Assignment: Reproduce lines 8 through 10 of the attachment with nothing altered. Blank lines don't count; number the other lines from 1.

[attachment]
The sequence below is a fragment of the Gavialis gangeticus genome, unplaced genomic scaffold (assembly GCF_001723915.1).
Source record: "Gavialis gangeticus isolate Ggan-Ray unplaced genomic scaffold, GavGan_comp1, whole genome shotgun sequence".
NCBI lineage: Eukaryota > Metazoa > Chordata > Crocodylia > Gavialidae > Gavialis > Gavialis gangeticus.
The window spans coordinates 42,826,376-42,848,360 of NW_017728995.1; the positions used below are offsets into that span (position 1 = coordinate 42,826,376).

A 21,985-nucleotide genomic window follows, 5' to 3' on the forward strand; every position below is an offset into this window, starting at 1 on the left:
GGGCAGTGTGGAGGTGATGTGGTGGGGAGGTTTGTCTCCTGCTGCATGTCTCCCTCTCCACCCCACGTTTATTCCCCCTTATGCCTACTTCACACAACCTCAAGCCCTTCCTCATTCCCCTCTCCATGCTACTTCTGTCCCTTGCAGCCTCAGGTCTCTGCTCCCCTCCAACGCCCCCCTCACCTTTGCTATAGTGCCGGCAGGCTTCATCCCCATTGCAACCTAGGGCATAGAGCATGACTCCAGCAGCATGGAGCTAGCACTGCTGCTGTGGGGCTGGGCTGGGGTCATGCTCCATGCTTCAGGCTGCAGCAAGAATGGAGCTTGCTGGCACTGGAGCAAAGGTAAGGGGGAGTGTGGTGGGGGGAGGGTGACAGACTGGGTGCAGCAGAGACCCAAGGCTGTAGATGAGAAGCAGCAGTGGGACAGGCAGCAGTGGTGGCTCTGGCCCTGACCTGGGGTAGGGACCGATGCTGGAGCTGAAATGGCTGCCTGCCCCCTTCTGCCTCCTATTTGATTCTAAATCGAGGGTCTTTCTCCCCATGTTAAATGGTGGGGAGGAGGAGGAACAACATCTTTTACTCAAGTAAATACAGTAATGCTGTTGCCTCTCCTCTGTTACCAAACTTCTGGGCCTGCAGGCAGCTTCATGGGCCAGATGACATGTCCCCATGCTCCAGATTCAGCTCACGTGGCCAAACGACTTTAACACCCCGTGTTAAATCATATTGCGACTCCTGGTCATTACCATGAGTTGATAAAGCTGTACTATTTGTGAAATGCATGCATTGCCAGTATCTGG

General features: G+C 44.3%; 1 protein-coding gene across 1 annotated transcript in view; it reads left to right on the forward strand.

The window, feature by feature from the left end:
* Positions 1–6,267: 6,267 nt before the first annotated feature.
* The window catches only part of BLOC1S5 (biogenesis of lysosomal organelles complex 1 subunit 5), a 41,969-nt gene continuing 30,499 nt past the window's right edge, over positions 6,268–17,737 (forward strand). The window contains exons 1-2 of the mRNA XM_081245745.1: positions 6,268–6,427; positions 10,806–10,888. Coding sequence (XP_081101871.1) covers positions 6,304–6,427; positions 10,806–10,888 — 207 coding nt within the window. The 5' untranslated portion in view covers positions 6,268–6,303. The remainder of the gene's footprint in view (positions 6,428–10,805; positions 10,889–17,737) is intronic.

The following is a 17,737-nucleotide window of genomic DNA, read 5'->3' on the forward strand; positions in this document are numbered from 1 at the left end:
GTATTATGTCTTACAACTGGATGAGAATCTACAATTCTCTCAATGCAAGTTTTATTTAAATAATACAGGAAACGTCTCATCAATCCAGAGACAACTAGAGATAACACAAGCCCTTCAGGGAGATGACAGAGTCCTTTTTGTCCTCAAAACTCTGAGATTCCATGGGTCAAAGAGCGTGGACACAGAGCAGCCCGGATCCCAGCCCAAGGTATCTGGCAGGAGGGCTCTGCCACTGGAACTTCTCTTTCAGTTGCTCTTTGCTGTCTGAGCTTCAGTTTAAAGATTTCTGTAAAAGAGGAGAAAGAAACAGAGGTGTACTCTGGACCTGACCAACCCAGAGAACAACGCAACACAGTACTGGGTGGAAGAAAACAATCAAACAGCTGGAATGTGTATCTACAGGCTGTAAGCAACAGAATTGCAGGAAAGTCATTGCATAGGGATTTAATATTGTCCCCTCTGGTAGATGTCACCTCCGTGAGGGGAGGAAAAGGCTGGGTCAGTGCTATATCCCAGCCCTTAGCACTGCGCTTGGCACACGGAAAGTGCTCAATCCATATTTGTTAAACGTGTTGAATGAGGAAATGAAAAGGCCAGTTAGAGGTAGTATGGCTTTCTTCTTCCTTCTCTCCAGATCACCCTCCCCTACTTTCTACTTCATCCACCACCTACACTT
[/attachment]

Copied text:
The window, feature by feature from the left end:
* Positions 1–6,267: 6,267 nt before the first annotated feature.
* The window catches only part of BLOC1S5 (biogenesis of lysosomal organelles complex 1 subunit 5), a 41,969-nt gene continuing 30,499 nt past the window's right edge, over positions 6,268–17,737 (forward strand). The window contains exons 1-2 of the mRNA XM_081245745.1: positions 6,268–6,427; positions 10,806–10,888. Coding sequence (XP_081101871.1) covers positions 6,304–6,427; positions 10,806–10,888 — 207 coding nt within the window. The 5' untranslated portion in view covers positions 6,268–6,303. The remainder of the gene's footprint in view (positions 6,428–10,805; positions 10,889–17,737) is intronic.